A grim-faced Ivan Lendl watched Andy Murray throughout the US Open, but even his stoic countenance wavered just a bit as he watched his pupil celebrate a long-awaited first Grand Slam title on Monday.
The 25-year-old Scotsman lost his first four career Grand Slam finals, an Open-era futility run matched only by Lendl, who went on to win eight Grand Slam titles in his career, the last of them at the 1990 Australian Open.
The 52-year-old Czech began working with Murray nine months ago and the partnership paid dividends when Murray reached the Wimbledon final and captured Olympic gold in the past two months.
When Murray celebrated his Grand Slam breakthrough, Lendl's stony visage wavered ever-so slightly as he stood inside Arthur Ashe Stadium. Were those nigh-invisible curls at the edge of his lips a smile?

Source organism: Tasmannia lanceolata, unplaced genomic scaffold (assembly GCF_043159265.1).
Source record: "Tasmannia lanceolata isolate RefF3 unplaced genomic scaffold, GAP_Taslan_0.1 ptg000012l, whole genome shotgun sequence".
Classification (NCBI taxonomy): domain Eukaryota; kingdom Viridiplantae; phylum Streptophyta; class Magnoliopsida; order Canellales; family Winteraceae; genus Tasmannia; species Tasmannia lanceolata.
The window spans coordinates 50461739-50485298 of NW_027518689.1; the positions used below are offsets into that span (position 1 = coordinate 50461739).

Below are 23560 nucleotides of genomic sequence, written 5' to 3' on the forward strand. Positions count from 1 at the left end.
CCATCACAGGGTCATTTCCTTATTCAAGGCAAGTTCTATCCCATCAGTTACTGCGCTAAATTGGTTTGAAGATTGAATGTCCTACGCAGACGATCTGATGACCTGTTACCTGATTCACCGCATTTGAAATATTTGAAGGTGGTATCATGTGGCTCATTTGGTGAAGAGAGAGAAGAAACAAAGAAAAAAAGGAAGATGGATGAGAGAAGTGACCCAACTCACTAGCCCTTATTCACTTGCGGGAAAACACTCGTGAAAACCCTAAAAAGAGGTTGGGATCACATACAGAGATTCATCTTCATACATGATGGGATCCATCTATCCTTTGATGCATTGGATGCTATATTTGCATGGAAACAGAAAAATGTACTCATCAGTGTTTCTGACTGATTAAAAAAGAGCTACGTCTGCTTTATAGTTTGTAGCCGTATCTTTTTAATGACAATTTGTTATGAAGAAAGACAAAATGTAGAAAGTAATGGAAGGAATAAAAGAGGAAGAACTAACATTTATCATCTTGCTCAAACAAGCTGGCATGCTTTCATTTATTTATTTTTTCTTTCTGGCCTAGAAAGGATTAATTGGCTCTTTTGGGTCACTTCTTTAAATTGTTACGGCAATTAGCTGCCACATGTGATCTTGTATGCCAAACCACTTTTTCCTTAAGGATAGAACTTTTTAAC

"That's almost a smile for him," Murray said as the crowd roared in delight.
Afterward, Murray was asked about maintaining his typical mellow demeanor in the wake of the triumph of a lifetime.
"I think we're sort of learning from Lendl a little bit," Murray said. "He doesn't smile a whole lot."
What he has done is help guide Murray to the promised land, pushing the maturing tennis star's mental game to new heights.
After all, Lendl was the only other man on the planet who had gone 0-4 in his first Grand Slam finals and he had recovered to win eight Grand Slams.
Djokovic could also see the difference Lendl has helped make.
"It's mental in the end mostly," Djokovic said. "In the end to really make a breakthrough. He definitely changed his mindset towards the big matches."